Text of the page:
1917 and World War One

1917 and World War One

In 1917, Germany's use of unrestricted submarine warfare resulted into the United States finally entering into World War One. However, the year was also set to go down in history due to the Battle of Passchendaele - otherwise known as the Third Battle of Ypres - which took place on the Western Front between July and November. This battle took place on the fields of Flanders and is thought to have been one of the bloodiest of the war.

The year 1917 also played host to the Battle of Cambrai, which began with a surprise mass tank attack on the Germans by the British. Once of the most notable things to come out of the attack was the damage done to the German Hindenburg Line, which had previously been thought of as impenetrable.

However, it wasn't all positive news for the Allies. In November, the 12th and final Battle of Isonzo on the Alpine Front saw more than 300,000 Italian soldiers killed. In fact, at least 60,000 soldiers from both sides dying as a result of avalanches. The result of the loss was the overthrowing of the Bolsheviks and the installation of Communist leader Lenin.

11 January: Saboteurs destroyed an ammunition plant in New Jersey.


19 January: The Zimmerman telegram was sent, intercepted by the British and passed on to the Americans.


22 January: Woodrow Wilson made his “peace without victory” speech to the Senate.


31 January: Germany informed the US and other neutrals that she would resume unrestricted submarine warfare.


1 February: Germany resumed its unrestricted submarine warfare campaign.


3 February: The US grain ship “Housatonic” was sunk by a U-boat and Wilson severed diplomatic ties with Germany.


10 February: The first use of the convoy system for British merchant ships taking coal to France.


25 February: The Cunard liner “Laconia” was sunk by a U-boat and four US citizens died. Wilson referred to this as “an overt act”.


12 March: President Wilson ordered the arming of US merchant ships. Russian troops mutinied and joined demonstrators in Petrograd.


14 March: Provisional Government, headed by Prince Lvov, is proclaimed in Russia.


15 March: Tsar Nicholas II abdicated.


20 March: Preliminary bombardment for the Arras assault started.


6 April: The United States declared war on Germany.


16 April: France launched the unsuccessful Nivelle Offensive. Lenin returned to Russia from Switzerland.


17April: First signs of a mutiny in the French Army witnessed at Aisne.


20 April: Nivelle admitted that his offensive had failed in its object but the attacks continued until May 9th.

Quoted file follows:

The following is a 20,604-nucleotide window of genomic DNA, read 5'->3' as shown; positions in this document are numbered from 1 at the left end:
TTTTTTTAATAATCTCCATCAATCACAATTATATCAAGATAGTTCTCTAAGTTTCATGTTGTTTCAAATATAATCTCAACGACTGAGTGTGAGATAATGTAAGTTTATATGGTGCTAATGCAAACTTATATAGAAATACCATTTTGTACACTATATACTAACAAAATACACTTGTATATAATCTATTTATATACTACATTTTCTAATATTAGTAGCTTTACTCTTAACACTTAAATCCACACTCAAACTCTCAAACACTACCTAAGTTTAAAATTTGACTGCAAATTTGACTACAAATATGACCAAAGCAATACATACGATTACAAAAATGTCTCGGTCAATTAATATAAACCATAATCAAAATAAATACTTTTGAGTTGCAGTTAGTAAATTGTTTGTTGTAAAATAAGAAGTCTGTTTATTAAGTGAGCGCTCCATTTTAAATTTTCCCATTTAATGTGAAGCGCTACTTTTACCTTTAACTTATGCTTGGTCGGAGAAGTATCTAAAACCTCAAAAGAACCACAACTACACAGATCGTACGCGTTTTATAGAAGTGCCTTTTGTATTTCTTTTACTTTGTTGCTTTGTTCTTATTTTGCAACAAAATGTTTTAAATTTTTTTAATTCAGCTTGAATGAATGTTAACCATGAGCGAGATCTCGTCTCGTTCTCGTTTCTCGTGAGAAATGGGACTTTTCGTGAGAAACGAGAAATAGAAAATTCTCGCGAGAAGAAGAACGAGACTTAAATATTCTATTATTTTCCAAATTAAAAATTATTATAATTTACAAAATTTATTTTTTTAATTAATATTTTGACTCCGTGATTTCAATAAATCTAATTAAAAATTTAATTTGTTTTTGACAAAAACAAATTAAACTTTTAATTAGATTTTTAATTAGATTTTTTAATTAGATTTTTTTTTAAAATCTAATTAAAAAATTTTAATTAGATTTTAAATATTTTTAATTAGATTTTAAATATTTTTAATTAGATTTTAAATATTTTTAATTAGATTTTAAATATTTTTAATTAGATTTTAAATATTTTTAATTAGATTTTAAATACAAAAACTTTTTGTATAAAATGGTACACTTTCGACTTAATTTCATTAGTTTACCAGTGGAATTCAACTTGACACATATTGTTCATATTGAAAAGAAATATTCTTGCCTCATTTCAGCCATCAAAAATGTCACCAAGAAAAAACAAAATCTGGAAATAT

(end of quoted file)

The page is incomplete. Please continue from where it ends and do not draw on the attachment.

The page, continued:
2 May: The first US destroyer flotilla arrived at Queenstown, Ireland.


10 May: The first use of the convoy system for an Atlantic crossing.


12 May: Pétain replaced Nivelle as French commander-in-chief.


18 May: The Compulsory Service Act was introduced in the United States.


19 May: Russia’s Provisional Government stated that it would not seek a separate peace settlement with Germany and Austria.


27 May: French troops refused to obey orders as the mutiny spread.


1 June: A whole regiment mutinied at Missy-aux-Bois.


17 June: Gotha bombers bombed London. 158 were killed with 425 wounded. – the worst British civilian casualties of the war.


25 June: The first contingent of US troops landed in France.


27 June: General Edmund Allenby was appointed commander of British forces in Palestine.


31 July: Start of the Battle of Passchendaele (Third Battle of Ypres).


21 August: A Sopwith Pup, launched from the light cruiser ‘Yarmouth’ shot down Zeppelin L23 over the North Sea.


20 September: The British 2nd army launched an attacked along the Menin Road.


26 September: British troops launched an attack on Polygon Wood.


October 12th: ANZAC forces made limited progress at Passchendaele.


24 October: The start of the Battle of Caporetto, which ended on October 30th.


6 November: Britain launched a major offensive on the Western Front and captured Passchendaele. Lenin took power in Russia with the Bolsheviks in charge of Moscow and Petrograd but not much else.


20 November: The start of the Battle of Cambrai; British used tanks en masse and made significant gains.


21 November: The hospital ship “Britannic” was sunk by a mine in the Eastern Mediterranean; at 47,000 tons the “Britannic” was the largest ship to be sunk by a mine.


26 November: Russia requested an armistice with the Germans.


30 November: A German counter-offensive took back much of the land captured by the Allies.


4 December: Battle of Cambrai ended.


5 December: An armistice was signed between Germany and Russia.


7 December: A squadron of US battleships arrived at Scapa Flow.


9 December: Britain captured Jerusalem from the Turks.


11 December: General Allenby, commander of British forces in Palestine, entered Jerusalem.


15 December: Russia and Germany signed an armistice.


22 December: Peace talks between Germany and Russia started at Brest-Litovsk.


MLA Citation/Reference

"1917 and World War One". HistoryLearning.com. 2023. Web.